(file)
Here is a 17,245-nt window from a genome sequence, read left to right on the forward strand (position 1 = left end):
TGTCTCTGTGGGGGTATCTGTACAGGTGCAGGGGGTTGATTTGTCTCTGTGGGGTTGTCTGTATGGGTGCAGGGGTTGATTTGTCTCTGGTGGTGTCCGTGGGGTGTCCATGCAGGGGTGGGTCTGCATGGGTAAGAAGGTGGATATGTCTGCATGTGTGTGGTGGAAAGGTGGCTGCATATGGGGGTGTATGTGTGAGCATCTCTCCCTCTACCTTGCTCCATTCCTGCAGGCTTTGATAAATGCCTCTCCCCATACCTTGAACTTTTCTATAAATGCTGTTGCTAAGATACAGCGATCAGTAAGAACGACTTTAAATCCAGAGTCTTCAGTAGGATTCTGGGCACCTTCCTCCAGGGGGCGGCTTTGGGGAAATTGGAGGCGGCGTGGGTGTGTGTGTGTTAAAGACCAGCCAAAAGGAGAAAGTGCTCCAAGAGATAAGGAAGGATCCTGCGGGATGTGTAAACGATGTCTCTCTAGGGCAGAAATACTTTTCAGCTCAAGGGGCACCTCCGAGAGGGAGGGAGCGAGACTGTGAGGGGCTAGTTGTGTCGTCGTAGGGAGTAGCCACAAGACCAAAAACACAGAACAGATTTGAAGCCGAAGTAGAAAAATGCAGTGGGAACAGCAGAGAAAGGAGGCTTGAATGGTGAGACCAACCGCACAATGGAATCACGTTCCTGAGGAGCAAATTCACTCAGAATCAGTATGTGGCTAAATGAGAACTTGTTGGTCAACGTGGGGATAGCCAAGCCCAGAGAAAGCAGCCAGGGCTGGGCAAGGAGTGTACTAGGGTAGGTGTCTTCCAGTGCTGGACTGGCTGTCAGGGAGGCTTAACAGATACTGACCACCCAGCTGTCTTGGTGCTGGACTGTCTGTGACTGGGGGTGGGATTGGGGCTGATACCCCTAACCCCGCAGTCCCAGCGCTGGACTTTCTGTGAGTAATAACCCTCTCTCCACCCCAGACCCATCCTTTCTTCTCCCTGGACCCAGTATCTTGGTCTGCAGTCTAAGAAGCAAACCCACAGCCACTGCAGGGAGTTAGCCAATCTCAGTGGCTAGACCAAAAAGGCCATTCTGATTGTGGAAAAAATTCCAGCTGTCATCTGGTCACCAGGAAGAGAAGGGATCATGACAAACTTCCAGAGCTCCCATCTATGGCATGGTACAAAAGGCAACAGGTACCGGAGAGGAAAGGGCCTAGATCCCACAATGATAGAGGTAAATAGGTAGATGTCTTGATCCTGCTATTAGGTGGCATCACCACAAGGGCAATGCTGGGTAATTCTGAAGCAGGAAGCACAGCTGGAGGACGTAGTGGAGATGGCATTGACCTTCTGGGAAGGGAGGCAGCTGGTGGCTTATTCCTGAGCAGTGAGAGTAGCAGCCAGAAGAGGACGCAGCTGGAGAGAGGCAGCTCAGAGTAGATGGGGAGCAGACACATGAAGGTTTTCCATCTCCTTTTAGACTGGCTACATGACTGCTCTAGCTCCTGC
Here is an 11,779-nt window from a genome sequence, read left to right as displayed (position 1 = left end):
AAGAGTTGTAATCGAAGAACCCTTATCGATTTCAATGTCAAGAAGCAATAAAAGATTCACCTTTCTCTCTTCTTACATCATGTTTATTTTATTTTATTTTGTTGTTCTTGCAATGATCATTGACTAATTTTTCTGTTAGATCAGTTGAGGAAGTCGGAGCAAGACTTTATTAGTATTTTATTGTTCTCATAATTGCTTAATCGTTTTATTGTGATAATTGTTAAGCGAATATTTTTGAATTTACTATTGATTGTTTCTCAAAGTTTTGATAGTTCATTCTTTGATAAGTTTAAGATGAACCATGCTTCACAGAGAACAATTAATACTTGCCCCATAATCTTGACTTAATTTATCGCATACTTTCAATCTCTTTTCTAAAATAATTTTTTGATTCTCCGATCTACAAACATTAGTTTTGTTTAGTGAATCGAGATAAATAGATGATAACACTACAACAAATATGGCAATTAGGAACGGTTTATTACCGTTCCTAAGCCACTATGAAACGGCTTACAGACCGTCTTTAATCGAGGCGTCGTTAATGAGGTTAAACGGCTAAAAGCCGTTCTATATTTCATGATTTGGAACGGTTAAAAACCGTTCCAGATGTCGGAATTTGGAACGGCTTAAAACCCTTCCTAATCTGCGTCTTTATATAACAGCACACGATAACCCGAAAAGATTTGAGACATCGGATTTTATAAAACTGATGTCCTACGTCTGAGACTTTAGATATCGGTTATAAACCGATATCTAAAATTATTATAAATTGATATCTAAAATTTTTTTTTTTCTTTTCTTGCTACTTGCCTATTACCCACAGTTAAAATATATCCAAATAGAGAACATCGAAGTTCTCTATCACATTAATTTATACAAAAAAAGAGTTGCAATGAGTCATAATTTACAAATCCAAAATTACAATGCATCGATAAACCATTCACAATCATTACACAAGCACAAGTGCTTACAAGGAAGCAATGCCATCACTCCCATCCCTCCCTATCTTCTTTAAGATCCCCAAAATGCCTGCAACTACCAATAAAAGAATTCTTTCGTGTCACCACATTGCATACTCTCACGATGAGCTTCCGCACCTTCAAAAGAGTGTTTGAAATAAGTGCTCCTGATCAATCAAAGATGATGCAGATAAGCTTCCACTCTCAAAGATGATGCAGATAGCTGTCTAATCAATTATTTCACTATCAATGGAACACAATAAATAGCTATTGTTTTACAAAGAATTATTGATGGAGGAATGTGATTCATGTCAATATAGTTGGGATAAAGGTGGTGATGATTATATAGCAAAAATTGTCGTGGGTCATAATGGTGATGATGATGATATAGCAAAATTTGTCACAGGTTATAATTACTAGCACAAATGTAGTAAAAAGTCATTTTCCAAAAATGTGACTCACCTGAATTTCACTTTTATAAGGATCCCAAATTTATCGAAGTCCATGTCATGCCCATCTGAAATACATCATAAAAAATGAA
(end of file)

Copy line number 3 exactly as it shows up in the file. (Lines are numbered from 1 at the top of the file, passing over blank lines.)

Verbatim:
Here is an 11,779-nt window from a genome sequence, read left to right as displayed (position 1 = left end):